Since 1983, there have been 31 fatalities involving Remote Control Continuous Mining Machines (RCCMs) that have pinned, crushed or struck RCCM operators or other miners working nearby. MSHA is now considering whether regulatory action involving the use of proximity detection systems in underground mines will help reduce the number of these types of accidents, particularly those associated with the use of RCCMs. MSHA has determined that an electromagnetic field-based proximity detection system offers the greatest potential for reducing the number of pinning, crushing and striking hazards, without introducing an ignition hazard when working in potentially explosive environments. An electromagnetic field-based proximity detection system works through a combination of electromagnetic field generators and field-detecting devices. For example, a field generator would be installed on a RCCM, and the operator and miners working nearby would be required to wear electronic sensing devices, so that when the predefined danger parameter around the RCCM is breached, an alarm is triggered to warn nearby miners, or alternatively, the RCCM shuts down.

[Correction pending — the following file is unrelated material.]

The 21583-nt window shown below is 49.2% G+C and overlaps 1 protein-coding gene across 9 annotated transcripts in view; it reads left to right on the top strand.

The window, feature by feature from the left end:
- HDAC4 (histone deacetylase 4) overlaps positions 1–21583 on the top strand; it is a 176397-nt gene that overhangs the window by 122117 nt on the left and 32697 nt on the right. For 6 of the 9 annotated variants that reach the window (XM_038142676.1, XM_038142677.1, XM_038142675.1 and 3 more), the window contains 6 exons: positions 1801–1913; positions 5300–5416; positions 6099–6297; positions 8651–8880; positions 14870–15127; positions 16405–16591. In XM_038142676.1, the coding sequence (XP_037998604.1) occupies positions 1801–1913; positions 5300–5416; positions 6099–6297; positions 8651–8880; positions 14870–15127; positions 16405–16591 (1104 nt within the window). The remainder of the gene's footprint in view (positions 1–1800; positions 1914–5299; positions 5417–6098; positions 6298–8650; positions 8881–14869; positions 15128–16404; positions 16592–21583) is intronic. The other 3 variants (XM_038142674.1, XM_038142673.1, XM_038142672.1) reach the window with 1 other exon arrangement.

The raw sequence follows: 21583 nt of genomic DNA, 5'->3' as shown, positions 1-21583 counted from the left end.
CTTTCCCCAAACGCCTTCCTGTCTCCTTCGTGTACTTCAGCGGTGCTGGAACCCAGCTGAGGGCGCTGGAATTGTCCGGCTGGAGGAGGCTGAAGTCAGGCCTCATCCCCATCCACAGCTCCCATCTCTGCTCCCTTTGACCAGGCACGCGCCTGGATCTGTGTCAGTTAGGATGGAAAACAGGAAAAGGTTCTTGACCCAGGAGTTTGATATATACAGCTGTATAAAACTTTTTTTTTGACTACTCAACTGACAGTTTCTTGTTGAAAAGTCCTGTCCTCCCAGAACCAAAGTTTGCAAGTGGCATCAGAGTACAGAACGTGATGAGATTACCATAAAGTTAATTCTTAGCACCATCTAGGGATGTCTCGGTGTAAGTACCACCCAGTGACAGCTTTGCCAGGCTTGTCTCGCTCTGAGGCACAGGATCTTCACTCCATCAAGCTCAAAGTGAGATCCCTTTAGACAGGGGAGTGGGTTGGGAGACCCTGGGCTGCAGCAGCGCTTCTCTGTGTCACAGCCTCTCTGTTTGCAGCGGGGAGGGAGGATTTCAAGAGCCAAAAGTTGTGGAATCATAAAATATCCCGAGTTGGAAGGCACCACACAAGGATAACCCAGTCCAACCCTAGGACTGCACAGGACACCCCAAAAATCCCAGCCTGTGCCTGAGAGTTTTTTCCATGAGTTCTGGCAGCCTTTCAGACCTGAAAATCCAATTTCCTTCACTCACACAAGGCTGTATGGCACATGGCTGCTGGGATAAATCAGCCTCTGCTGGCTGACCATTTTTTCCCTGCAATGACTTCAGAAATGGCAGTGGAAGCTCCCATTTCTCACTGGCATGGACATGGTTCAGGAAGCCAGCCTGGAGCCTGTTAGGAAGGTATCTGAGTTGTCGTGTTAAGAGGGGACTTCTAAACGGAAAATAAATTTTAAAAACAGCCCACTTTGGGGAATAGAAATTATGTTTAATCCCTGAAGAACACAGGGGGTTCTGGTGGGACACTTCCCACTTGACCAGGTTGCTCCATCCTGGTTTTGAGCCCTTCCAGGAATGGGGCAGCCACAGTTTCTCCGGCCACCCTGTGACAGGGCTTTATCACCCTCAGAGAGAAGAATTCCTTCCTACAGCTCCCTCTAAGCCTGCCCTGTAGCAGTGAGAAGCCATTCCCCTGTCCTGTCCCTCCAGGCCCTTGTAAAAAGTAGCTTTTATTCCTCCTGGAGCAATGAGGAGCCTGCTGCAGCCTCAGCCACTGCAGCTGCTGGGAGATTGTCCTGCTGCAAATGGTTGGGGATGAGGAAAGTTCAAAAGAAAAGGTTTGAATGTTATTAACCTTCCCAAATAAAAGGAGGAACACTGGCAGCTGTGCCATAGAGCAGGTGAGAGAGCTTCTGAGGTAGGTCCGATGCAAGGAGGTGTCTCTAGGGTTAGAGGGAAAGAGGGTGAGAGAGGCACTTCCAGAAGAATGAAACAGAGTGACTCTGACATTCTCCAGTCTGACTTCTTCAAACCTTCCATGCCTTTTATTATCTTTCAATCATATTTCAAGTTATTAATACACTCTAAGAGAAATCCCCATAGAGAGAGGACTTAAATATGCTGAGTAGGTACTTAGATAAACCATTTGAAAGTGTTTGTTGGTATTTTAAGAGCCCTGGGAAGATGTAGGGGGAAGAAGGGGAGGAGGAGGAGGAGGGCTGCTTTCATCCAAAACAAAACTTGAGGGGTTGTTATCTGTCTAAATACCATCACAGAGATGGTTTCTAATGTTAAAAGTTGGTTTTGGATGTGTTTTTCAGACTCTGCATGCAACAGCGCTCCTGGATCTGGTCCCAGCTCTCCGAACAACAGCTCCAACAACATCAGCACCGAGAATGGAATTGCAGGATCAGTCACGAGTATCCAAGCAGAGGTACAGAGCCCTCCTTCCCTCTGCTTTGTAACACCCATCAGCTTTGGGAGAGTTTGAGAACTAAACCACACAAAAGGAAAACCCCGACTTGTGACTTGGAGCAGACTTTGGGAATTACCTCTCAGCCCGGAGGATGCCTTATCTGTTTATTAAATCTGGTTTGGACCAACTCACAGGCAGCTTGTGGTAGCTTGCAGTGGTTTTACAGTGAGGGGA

MSHA is requesting information from the mining community to determine if the use of proximity detection systems would reduce injuries and fatalities in underground mines. MSHA is seeking additional comments regarding, among other things, the parameters and design requirements for proximity detection systems, whether such systems may be useful for other types of underground mining equipment, the costs and benefits of requiring proximity detection systems, and the training that would be necessary to use such systems.
The deadline for submission of comments to MSHA is midnight EST on April 2, 2010. Comments can be submitted via email directly to MSHA at zzMSHA-Comments@dol.gov and must include "RIN 1219-AB65" in the subject line of the message. The entire text of MSHA's request for information, as well as other methods through which comments may be submitted, can be read by clicking this link, Department of Labor Mine Safety and Health Administration, 75 Fed. Reg. 20 (proposed February 1, 2010) (to be codified at 30 C.F.R. pts. 57, 75).